New York-based investment bank Nomura Holdings today finalized an agreement to pay US authorities $480 million to settle claims that its affiliates misled investors with residential mortgage-backed securities it sold in the run-up to the 2008 financial crisis, the US Department of Justice said on Tuesday.
The civil fine is for alleged origination and sale of residential mortgage loans that the lender knew contained misstated income information and did not meet the extensive due diligence it represented. Today’s agreement holds Nomura Securities, a New York located brokerage firm, responsible for selling thousands of loans that were packaged into securities and subsequently defaulted.
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Still, Nomura made no admission of liability as part of the settlement, but said in a statement it was pleased to have reached an amicable deal that allows the bank to put this legacy matter behind it. Shares of the company also remained relatively unmoved, with investors having anticipated the Department of Justice settlement.
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Announcing the settlement, the U.S. Attorney said that home loans that the bank pooled into the securities did not meet underwriting guidelines and that it knew it was peddling investments that were likely to fail.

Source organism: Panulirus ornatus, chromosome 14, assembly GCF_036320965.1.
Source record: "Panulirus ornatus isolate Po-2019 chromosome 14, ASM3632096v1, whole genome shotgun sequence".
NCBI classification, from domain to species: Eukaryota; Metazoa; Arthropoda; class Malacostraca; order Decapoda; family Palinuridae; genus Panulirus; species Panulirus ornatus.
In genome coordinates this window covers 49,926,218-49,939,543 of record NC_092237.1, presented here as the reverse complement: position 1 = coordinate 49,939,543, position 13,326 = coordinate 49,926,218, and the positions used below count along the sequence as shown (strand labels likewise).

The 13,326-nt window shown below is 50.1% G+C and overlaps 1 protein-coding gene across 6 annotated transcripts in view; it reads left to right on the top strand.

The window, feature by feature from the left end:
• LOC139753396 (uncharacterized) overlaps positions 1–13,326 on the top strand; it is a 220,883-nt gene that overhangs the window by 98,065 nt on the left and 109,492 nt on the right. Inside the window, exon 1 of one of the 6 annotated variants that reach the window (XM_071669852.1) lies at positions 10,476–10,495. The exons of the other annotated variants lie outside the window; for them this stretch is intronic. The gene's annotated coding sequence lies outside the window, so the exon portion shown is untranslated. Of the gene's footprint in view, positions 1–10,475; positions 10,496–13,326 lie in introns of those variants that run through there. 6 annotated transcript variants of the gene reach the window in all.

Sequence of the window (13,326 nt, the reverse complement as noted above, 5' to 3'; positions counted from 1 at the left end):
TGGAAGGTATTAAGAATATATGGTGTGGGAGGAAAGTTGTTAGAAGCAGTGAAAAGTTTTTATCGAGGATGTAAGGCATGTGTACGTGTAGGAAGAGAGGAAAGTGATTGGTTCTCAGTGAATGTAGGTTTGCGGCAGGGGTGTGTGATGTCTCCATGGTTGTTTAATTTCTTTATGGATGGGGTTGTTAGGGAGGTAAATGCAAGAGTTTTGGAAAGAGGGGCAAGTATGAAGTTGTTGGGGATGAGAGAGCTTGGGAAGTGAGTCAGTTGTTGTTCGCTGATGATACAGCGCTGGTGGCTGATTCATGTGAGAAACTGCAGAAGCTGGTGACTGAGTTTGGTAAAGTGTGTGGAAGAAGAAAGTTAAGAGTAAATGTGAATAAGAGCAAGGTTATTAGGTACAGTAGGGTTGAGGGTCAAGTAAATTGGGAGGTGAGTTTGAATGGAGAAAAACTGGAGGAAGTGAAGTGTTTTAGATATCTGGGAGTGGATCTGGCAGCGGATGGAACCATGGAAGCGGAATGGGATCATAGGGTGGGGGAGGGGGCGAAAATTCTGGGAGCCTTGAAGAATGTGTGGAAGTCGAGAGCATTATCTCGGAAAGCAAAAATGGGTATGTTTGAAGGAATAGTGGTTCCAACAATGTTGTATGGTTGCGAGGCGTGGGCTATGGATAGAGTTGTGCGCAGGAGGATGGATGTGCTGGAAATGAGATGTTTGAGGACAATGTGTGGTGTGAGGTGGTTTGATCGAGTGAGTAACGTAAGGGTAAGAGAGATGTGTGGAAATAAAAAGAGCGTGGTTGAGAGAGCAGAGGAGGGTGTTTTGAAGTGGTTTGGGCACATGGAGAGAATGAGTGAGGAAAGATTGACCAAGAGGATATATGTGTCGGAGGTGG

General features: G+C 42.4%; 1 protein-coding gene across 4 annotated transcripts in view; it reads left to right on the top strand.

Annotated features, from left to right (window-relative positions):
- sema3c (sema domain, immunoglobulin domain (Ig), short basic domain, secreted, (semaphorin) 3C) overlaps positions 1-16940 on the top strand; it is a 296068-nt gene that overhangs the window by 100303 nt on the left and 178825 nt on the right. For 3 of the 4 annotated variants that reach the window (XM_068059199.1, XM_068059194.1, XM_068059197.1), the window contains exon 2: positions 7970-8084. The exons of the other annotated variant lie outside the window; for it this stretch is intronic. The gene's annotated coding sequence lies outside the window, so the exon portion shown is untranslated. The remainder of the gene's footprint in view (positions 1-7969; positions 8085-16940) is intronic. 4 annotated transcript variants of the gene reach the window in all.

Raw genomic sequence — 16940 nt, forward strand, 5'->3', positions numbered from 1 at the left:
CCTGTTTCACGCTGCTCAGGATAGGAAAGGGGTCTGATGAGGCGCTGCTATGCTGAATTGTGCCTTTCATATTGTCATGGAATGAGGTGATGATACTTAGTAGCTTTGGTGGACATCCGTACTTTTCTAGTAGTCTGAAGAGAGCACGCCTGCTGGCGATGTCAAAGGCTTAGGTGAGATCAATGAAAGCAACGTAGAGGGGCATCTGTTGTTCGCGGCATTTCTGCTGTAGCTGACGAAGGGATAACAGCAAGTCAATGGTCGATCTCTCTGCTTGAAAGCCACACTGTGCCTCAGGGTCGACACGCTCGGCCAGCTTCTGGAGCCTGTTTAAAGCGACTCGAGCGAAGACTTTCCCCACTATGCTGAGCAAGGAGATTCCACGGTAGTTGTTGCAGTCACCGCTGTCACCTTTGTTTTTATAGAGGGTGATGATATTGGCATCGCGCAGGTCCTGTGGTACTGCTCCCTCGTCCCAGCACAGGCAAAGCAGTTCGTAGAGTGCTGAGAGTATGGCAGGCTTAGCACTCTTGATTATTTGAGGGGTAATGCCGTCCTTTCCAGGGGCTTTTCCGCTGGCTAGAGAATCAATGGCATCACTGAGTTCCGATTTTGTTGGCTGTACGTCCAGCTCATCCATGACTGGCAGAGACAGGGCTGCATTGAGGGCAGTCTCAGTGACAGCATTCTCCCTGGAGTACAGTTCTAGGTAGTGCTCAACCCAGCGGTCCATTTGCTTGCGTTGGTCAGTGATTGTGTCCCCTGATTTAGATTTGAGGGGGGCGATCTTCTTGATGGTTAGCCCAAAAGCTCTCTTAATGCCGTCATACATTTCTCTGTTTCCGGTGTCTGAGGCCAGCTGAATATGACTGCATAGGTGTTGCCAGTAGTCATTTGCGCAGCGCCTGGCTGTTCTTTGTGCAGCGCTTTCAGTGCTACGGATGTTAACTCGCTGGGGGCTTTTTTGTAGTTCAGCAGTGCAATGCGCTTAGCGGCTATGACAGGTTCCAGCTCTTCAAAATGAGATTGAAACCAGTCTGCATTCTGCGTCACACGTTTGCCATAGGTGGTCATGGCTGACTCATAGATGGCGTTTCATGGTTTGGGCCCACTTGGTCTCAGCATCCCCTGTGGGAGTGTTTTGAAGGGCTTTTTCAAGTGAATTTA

“This settlement holds Nomura accountable for its fraudulent conduct in connection with its residential mortgage-backed securities offerings, which caused substantial harm to investors and contributed to the financial crisis of 2008,” said Richard Donoghue, the U.S. Attorney for the Eastern District of New York.
Before the Nomura deal, US regulators had already fined several major banks more than $50 billion over their dealings in mortgage-backed securities. Bank of America Corp., which had the largest such settlement, agreed to pay $16.7 billion over its sale of toxic mortgage securities, split between cash and consumer relief.